The allocation process this year differs from the past. Students must request funding from SFAB on an activity-by-activity basis. The activity-by-activity funding allows flexibility to sponsor new events and encourage innovative ideas and proposals.

Our primary goal is to help student orgs be successful in enlivening the CUA community. Besides allocating the student activity fee, we are here to assist student orgs on a day-today basis in the management of their finances. If you ever have questions, comments, or suggestions, please feel free to contact us!

If you want to know more, check out Student Organization Resource Center website at You can find the SFAB by-laws, the SFAB Funding Request Guide, and other important information.


THE STUDENT ASSOCIATION GENERAL ASSEMBLY NEWSLETTER EDITION 2 STUDENT REPRESENTATION AT THE CATHOLIC UNIVERSITY OF AMERICA Since the creation of the new Student Association at the end of last semester, the elected members have been eagerly awaiting the arrival of our new freshman representatives. Yesterday, September 11th, 2008, our newest members were chosen out of a pool of 17 candidates.

approval. As always candidates’ posters get more and more creative every year. As they were put up around campus the candidates went door to door asking for votes and making new friends. Thankfully we received no complaints about anyone violating posting guidelines or anyone conducting unfair campaigning, so kudos to that!

Starting on September 3rd, at an information session in the Pryz, it was explained to the interested students exactly what the new Student Association was. The positions that the freshmen could run for were: Delegate to the General Assembly, SFAB Class Treasurer, and Program Board Committee Chair. The Elections committee, consisting of: Joe Manning, Beth Kramer, Courtney Martin, Mikey Ticzon, and Chris Pierno, had representatives from each aspect of the Student Association on it and oversaw the running of the entire elections process. About twenty students attended the information session and picked up the respective applications leaving with enthusiastic smiles and high hopes.

Finally the big day arrived on September 11th, freshmen from all over campus came to the Pryz or logged onto from the comfort of their dorm rooms, a feature started for the elections last semester, and voted for their candidates. From 9am to 9pm the polls were open both online and in the Pryz where election committee members manned the signature Pryz election table. At the end of the day, the election was a complete success. The winners were announced in the Pryz atrium at midnight to much celebration and cheering.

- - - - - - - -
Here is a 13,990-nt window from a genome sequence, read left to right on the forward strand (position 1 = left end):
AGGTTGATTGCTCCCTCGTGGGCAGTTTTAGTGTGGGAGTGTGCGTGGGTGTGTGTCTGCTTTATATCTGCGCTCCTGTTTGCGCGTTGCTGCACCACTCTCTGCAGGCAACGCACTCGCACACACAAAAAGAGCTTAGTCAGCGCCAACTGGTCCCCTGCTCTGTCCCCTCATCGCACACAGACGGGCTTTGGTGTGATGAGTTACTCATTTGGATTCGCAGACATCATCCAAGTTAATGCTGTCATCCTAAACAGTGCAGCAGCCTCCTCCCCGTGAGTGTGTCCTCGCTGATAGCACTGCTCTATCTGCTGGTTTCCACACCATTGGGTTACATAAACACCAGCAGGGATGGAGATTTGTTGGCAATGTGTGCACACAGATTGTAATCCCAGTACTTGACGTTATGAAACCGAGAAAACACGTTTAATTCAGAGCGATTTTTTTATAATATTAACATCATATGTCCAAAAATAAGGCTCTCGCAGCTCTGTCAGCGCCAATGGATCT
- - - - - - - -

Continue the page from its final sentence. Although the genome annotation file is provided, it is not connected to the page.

The traditional process of campaigning began the next day. Interested students had until September 5th to submit their applications and officially be considered a candidate for the Class of 2012 Elections. They then had until the 8th to submit their campaign posters for

On behalf of the entire Elections Committee, I offer a hearty congratulations to all the elected! I know that we all look forward to working with you to better this University that we call home. Best Regards, Chris Pierno Delegate for the Class of 2011


Come and join the Cardinal Crazies this Saturday at the DuFour Center to watch the Cardinals take on Franklin and Marshall!

The Cardinal Crazies are looking for students to bring their game face and make some noise. Face painting and sign making will start at 11:30 am outside Gibbons Hall. The pre-game festivities will then move to the football ďŹ eld around 12:30 and continue with free food and giveaways. There will be a shuttle from southside to bring students to the Duf, and admission to the game is free with your Cardinal Card. This is our big chance to show the team how much the students care, so come early, get your free Cardinal Crazies t-shirt, and GET READY FOR SOME FOOTBALL!

9 Friday, September 12, 2008

The Tower

tv on campus Mr. Belding Rocks The Pryz By JUDITH GUCCIONE Tower Staff

“Hey hey hey heywhat is going on here?!”

Students Come Together to Watch New Episodes Gossip Girl, The Hills and Beverly Hills 90210 Attract Viewing Parties By JUSTINE GARBARINO Tower Staff